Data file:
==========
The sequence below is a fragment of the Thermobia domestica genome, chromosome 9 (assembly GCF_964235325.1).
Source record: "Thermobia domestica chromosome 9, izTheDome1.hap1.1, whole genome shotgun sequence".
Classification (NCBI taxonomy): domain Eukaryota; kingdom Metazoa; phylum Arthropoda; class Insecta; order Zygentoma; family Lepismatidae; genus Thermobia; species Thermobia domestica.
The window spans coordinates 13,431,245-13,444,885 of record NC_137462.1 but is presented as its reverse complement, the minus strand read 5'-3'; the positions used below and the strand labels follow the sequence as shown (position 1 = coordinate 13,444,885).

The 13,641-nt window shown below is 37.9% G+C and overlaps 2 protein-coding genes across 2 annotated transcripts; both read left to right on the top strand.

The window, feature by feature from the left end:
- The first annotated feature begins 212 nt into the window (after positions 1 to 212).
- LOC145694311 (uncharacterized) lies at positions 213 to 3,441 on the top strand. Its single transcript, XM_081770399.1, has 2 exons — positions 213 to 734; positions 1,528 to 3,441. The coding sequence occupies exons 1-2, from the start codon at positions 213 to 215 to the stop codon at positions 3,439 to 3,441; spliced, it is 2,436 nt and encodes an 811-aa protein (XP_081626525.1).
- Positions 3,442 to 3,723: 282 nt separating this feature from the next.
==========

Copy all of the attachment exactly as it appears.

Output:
The sequence below is a fragment of the Thermobia domestica genome, chromosome 9 (assembly GCF_964235325.1).
Source record: "Thermobia domestica chromosome 9, izTheDome1.hap1.1, whole genome shotgun sequence".
Classification (NCBI taxonomy): domain Eukaryota; kingdom Metazoa; phylum Arthropoda; class Insecta; order Zygentoma; family Lepismatidae; genus Thermobia; species Thermobia domestica.
The window spans coordinates 13,431,245-13,444,885 of record NC_137462.1 but is presented as its reverse complement, the minus strand read 5'-3'; the positions used below and the strand labels follow the sequence as shown (position 1 = coordinate 13,444,885).

The 13,641-nt window shown below is 37.9% G+C and overlaps 2 protein-coding genes across 2 annotated transcripts; both read left to right on the top strand.

The window, feature by feature from the left end:
- The first annotated feature begins 212 nt into the window (after positions 1 to 212).
- LOC145694311 (uncharacterized) lies at positions 213 to 3,441 on the top strand. Its single transcript, XM_081770399.1, has 2 exons — positions 213 to 734; positions 1,528 to 3,441. The coding sequence occupies exons 1-2, from the start codon at positions 213 to 215 to the stop codon at positions 3,439 to 3,441; spliced, it is 2,436 nt and encodes an 811-aa protein (XP_081626525.1).
- Positions 3,442 to 3,723: 282 nt separating this feature from the next.